One of the big advantages of digital is that one can tweak ISO on the fly. Every different location or subject might call for a different ISO depending on light. I change this a lot.
03-30-2010, 08:49 PM   #239
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QuoteOriginally posted by rparmar Quote
One of the big advantages of digital is that one can tweak ISO on the fly.
Right. I follow this.


QuoteQuote:
Every different location or subject might call for a different ISO depending on light. I change this a lot.
This is where you lose me. The fact that you CAN do it, does mean that it really makes sense to be switching ISO from shot to shot.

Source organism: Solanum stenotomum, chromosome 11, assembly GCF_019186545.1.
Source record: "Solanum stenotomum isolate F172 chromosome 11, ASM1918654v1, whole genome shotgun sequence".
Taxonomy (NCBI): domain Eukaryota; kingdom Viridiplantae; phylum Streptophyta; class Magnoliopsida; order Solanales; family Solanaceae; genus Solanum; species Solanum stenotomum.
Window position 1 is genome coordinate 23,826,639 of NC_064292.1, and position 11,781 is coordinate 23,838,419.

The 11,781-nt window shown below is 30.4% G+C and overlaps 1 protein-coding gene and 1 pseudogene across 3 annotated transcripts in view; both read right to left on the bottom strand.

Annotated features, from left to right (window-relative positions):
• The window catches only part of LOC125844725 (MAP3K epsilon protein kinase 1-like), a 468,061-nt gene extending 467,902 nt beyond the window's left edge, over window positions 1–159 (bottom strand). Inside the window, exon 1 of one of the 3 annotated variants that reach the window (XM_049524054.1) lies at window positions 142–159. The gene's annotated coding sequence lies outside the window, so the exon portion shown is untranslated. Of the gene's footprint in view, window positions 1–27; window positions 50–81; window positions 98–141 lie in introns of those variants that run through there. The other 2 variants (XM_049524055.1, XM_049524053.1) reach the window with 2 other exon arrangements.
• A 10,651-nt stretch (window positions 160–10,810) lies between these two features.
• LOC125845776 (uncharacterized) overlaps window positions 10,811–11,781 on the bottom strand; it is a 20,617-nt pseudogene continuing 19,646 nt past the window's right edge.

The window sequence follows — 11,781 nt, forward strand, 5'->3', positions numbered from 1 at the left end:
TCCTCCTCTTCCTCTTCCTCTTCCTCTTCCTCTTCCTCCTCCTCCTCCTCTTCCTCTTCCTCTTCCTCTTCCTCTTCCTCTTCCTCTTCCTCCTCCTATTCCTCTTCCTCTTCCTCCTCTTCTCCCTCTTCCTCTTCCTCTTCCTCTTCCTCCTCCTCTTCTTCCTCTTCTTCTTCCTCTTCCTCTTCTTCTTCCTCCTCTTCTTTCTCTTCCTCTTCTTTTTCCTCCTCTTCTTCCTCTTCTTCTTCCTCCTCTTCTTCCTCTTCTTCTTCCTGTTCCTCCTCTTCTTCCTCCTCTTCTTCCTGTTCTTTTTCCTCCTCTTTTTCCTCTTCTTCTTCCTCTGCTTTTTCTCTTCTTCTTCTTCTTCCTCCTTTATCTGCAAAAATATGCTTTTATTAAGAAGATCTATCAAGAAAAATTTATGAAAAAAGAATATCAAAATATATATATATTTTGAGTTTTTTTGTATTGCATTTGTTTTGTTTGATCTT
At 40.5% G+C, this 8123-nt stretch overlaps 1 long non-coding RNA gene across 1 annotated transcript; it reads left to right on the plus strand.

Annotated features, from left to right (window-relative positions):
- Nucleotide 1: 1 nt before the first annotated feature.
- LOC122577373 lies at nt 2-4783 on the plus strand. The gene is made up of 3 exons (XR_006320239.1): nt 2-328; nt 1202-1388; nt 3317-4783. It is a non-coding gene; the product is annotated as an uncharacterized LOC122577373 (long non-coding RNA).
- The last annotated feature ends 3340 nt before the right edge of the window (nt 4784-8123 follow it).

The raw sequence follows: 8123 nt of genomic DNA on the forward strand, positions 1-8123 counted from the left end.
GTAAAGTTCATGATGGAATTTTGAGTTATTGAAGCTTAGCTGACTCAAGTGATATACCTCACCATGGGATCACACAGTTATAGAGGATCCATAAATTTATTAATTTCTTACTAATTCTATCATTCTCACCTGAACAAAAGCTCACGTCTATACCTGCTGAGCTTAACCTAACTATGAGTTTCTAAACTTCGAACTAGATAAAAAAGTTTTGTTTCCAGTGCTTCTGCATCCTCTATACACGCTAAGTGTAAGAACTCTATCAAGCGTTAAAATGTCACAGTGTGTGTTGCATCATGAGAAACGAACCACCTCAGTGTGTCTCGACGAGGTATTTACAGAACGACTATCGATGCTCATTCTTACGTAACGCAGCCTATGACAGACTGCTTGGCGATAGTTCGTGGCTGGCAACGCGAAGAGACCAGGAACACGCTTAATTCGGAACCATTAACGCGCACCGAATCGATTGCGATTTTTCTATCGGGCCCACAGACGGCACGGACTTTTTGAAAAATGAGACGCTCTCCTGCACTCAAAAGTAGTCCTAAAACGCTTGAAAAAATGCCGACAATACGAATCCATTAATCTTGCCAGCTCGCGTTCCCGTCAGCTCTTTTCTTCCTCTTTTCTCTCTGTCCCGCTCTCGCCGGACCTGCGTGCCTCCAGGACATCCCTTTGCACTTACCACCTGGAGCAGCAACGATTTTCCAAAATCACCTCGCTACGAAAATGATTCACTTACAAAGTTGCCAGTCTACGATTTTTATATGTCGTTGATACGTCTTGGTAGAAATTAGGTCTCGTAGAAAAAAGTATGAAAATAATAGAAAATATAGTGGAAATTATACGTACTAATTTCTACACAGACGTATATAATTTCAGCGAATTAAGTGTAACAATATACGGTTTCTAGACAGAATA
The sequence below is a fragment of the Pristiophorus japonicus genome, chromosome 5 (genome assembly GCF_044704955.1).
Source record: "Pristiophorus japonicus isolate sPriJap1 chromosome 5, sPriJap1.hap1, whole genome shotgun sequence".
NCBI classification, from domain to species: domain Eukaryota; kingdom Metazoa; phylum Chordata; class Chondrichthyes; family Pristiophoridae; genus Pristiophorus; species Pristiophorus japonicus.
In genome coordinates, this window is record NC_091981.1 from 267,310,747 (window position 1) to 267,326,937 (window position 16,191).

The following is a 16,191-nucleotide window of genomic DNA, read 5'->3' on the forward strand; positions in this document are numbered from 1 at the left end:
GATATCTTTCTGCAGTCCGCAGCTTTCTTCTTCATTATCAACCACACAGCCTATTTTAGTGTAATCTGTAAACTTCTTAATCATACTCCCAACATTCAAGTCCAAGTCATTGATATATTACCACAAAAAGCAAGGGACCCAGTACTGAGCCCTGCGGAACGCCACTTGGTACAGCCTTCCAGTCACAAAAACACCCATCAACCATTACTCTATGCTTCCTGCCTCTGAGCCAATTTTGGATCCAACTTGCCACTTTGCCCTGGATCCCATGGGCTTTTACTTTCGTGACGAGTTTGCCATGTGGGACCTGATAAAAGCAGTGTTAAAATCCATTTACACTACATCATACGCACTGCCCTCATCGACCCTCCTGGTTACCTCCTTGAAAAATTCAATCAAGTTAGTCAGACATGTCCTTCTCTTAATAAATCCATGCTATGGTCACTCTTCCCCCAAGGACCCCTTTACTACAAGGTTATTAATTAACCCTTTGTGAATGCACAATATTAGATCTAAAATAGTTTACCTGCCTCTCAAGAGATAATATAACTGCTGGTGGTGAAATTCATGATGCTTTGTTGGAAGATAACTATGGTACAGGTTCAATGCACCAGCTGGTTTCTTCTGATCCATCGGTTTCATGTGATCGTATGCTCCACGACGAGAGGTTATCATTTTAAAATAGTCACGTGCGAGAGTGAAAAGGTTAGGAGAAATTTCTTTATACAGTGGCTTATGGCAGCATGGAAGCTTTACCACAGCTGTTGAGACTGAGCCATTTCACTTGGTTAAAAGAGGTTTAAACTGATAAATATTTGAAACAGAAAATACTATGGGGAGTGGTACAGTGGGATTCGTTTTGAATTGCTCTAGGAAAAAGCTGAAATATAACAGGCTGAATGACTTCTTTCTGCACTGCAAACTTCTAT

Will
03-30-2010, 10:51 PM   #240
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QuoteOriginally posted by WMBP Quote
Rob,

I wish this were so, but I can't make it work this way. Do you perhaps have your dials configured in some non-default fashion? If I press +/-, then let go, then move the rear e-dial, it simply changes the aperture, not the EC.
Will,

As far as I know, this is the default setting. If I changed something with my initial camera set-up, I did it unknowingly.

Rob